The Luxury Network Magazine



Paris Fashion Week and LVMH Maisons once again amazed and delighted with striking women’s readyto-wear collection­s for Fall-Winter 2021/2022. Their reinventio­ns were generous and resolutely positive, echoing their vision for the future.

This season once again spotlighte­d exquisite savoir-faire and excellence.

Patou: la vie en rose

For Fall-Winter 2021/2022, designer Guillaume Henry created a poetic universe, inviting virtual visitors into a winter garden composed of colorful and blooming silhouette­s. A breeze of 70s-flavored freedom infused the Patou collection, crafted from recycled materials and imagined as flowers to compose a flamboyant floral bouquet. Guillaume Henry proposed elegant looks in perpetual motion with exaggerate­d blooming volumes. The pieces adapt to our whims, attaching, detaching and superposed to create new pop compositio­ns. Versatile silhouette­s for liberating fashion.

Loewe: “The Loewe Show Has Been Cancelled”

Jonathan Anderson introduced an entirely new format for the Loewe Fall-Winter 2021/2022 collection. The designer reinvented the runway show, presenting a

broadsheet newspaper headlined “The Loewe Show Has Been Cancelled”, with original writing by American novelist Danielle Steel. Conceived as a knowing mélange of fashion and culture, the newspaper is a perfect symbol of the current period. The creative director wanted fashion with switched on hedonism, saturated in therapeuti­c colors, creating an electric collection with bright hues juxtaposed in geometric prints for an architectu­ral result. Comfort is once again celebrated with fluid curves and draping. Jonathan Anderson’s collection is as joyful as it is generous.

Dior: a modern-day fairy tale

For her new collection, Maria Grazia Chiuri invites us into a territory where the time-space dimension has been erased. Dior immerses us into a dreamlike world straight from fairy tales, and the Hall of Mirrors in the Château de Versailles provides the perfect backdrop. The designer revisits iconic Dior codes with essential black, permeated by a through line of red, setting the theme for the season. Colorful evening gowns seem to evaporate in marvelous colors, transformi­ng women into modern-day princesses while recalling the world of childhood with plastrons in broderie anglaise. The Fall-Winter 2021/2022 collection celebrates a feminine sensibilit­y that magically blends memories of past and maturity.

Givenchy: identity wardrobe

Matthew Williams’ Givenchy is a striking mix of comfort, protection and intimacy. The collection by the designer, who became Givenchy creative director during the health crisis, reflects the intensity of the past year. A mix of lavishness and austerity, the silhouette­s are about a constant tension between two worlds. Micro and macro lines contrast extravagan­ce and taut cropping, and an architectu­ral approach to tailoring, creating an urban style with materials that envelop and cocoon, emphasizin­g freedom of movement and the liberation of the body. Matthew William’s dramaturgi­cal show perfectly showcased the ethos of this Fall-Winter 2021/2022 collection.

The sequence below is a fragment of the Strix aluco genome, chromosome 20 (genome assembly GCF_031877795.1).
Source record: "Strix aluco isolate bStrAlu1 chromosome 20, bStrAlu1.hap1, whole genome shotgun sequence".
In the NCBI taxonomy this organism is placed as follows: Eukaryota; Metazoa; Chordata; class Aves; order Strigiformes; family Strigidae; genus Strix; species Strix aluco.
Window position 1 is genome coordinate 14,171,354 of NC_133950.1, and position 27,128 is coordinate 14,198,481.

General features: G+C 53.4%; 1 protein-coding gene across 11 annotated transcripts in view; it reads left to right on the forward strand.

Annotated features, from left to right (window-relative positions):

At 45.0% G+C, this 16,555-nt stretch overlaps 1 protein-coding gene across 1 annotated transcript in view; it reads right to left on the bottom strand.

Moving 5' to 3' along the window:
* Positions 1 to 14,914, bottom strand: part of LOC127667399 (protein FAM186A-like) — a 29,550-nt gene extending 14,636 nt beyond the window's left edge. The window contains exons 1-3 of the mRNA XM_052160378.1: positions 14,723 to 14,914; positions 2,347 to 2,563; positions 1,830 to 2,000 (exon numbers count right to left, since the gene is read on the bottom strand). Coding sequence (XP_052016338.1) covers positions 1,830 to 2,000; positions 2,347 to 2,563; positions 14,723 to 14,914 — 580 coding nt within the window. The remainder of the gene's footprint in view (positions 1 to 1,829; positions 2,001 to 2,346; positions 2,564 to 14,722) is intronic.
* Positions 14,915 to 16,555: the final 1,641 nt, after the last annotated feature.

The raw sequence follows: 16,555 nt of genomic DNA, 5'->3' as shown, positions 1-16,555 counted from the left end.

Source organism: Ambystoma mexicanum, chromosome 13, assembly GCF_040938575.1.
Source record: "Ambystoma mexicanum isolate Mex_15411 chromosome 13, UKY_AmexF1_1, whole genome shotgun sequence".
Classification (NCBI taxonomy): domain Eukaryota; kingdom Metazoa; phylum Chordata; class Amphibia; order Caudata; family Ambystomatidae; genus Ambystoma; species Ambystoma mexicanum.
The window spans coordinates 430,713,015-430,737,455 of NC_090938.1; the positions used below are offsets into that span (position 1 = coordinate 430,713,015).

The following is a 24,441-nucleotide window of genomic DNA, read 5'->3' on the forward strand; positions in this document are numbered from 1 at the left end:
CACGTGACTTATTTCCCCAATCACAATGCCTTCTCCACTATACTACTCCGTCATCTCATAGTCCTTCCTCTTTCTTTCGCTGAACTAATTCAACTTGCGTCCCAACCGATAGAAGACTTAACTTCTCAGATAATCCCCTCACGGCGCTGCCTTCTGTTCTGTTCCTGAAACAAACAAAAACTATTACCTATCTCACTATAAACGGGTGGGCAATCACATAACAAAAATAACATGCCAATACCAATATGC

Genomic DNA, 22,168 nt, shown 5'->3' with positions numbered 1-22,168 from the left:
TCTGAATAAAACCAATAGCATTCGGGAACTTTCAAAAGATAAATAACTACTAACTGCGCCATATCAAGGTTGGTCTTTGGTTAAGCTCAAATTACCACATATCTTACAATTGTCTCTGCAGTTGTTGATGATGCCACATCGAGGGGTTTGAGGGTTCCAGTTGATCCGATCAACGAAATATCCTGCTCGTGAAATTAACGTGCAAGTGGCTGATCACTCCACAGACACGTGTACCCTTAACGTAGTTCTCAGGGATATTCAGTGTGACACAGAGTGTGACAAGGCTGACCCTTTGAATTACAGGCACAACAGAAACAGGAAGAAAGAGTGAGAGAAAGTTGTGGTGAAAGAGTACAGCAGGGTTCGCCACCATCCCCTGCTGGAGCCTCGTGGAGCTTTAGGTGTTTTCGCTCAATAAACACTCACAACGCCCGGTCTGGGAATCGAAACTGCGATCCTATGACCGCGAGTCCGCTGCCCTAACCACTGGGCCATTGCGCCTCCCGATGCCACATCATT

Louis Vuitton: time travel

With an empty Louvre providing a stunning set, Nicolas Ghesquière presented a Women’s Fall-Winter 2021/2022 collection teeming with life. To a soundtrack from duo Daft Punk, Louis Vuitton embarks us on an extraordin­ary odyssey. The collection features a collaborat­ion with Italian design atelier Fornasetti. Nicolas Ghesquière created a liberating and bold collection, incorporat­ing Fornasetti’s distinctiv­e visual world. Colorful silhouette­s playing with volumes were matched with antique motifs drawn by Fornasetti, a subtle blend of timeless modernity and history. The Louis Vuitton wardrobe tells a story of body, heart and mind.

it’s best to stay away from unflatteri­ng horizontal stripes. The windowpane check looks smart and stylish on most, whilst also helping extra-slim frames look larger.

If it’s your very first suit, we’d recommend starting classic in a universall­y flattering colour such as navy. As your tailored arsenal grows, you can begin to experiment with herringbon­e or chalk stripes for a confident stance.

3. Which style works for my body shape?

This question is imperative so you can walk out of your tailors feeling confident in a suit you love – that’s suited to your individual height and size.

If you’re on the shorter side, look to a smaller trouser break that can help you look a little bit taller. Narrow shoulders? Peak lapels can help broaden this area.

For tall men, make sure the leg length and sleeves are long enough so it’s clear the suit was profession­ally tailored and not bought off the rack. And while the double-breasted blazer works well on certain body frames, larger men should usually stick to single-breasted designs for a slimmer take.

4. And how can I make sure my suit stands out from the crowd?

Your final question… and one that means your tailor is intent on creating the very best suit around. Of course, the cut, fit and the quality of fabrics used all have a part to play in giving your new suit the ‘wow’ factor. You’re looking for the perfect blend of your personal style preference­s with something that will stand the test of time.

Those with a sartorial eye know that it’s all in the details. Nothing gives away bad quality like poor stitching, for instance. Remember, there’s a deep heritage to tailoring so ask where your tailor trained in his craft and the background of the company – if you hear words like ‘Mayfair’ then you know you’re joining distinguis­hed clientele.

So now it’s time to meet your tailor, armed with these four key questions that are going to result in a superlativ­e suit.

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